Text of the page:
A native application (native app) is an application program that has been developed for use on a particular platform or device. Because native apps are written for a specific platform, they can interact with and take advantage of operating system features and other software that is typically installed on that platform. Because a native app is built for a particular device and its operating system, it has the ability to use device-specific hardware and software, meaning that native apps can take advantage of the latest technology available on mobile devices such as a global positioning system (GPS) and camera. This can be construed as an advantage for native apps over Web apps or mobile cloud apps. (Excerpt from this source)

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neoliberalism

Neoliberalism is a political philosophy whose advocates support economic liberalizations, free trade and open markets, privatization, deregulation, and enhancing the role of the private sector in modern society. (Excerpt from Wikipedia article: Neoliberalism)

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personalisation

Personalization involves using technology to accommodate the differences between individuals. Once confined mainly to the Web, it is increasingly becoming a factor in education, health care (i.e. personalized medicine), television, and in both "business to business" and "business to consumer" settings. Web pages are personalized based on the characteristics (interests, social category, context, ...) of an individual. Personalization implies that the changes are based on implicit data, such as items purchased or pages viewed. The term customization is used instead when the site only uses explicit data such as ratings or preferences. (Excerpt from Wikipedia article: Personalisation)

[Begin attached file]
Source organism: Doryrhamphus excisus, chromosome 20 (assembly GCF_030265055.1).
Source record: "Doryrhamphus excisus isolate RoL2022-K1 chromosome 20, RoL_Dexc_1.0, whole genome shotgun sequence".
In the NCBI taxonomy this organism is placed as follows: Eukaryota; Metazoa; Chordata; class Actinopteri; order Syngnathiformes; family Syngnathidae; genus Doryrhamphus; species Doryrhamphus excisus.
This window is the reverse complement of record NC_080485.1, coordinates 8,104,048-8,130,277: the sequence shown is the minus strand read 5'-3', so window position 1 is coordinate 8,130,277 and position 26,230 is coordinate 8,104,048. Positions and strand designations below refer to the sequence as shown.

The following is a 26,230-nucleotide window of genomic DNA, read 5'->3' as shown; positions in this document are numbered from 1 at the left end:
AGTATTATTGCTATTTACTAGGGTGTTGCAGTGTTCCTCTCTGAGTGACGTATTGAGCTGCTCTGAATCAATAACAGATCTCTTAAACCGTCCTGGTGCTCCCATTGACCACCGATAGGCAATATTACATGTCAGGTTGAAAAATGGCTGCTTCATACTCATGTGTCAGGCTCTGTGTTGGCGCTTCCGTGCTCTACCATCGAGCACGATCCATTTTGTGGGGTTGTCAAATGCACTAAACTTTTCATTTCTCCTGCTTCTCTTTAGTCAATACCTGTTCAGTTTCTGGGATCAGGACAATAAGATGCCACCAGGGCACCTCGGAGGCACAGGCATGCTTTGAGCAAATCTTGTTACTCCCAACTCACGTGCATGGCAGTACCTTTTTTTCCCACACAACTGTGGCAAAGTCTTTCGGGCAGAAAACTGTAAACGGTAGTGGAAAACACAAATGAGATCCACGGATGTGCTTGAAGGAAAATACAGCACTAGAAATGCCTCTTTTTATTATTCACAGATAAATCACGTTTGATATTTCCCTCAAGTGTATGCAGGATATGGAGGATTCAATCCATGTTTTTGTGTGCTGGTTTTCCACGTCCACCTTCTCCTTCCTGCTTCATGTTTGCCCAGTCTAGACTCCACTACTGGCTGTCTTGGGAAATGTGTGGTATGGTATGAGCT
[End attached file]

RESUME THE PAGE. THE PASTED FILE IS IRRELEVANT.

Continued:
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resource description and access

Resource Description and Access or RDA is a set of instructions for the cataloguing of books and other materials held in libraries and other cultural organizations such as museums and galleries. RDA is the successor to the second edition of the Anglo-American Cataloguing Rules (AACR2), the current standard set of cataloguing guidelines for English language libraries. It was initially released in summer 2010, and in the United States, following widespread controversy amongst cataloguers, the three national libraries (Library of Congress, National Library of Medicine, and the National Agricultural Library) organized a nation-wide test of the new standards. (Excerpt from Wikipedia article: Resource Description and Access)

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schema

The word schema comes from the Greek word skhēma, which means shape, or more generally, plan. In English, both schemas and schemata are used as plural forms. In computer science, schema commonly refers to database schema or XML schema, a way to define the structure, content and, to some extent, the semantics of XML documents. (Excerpt from Wikipedia article: Schema)

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streaming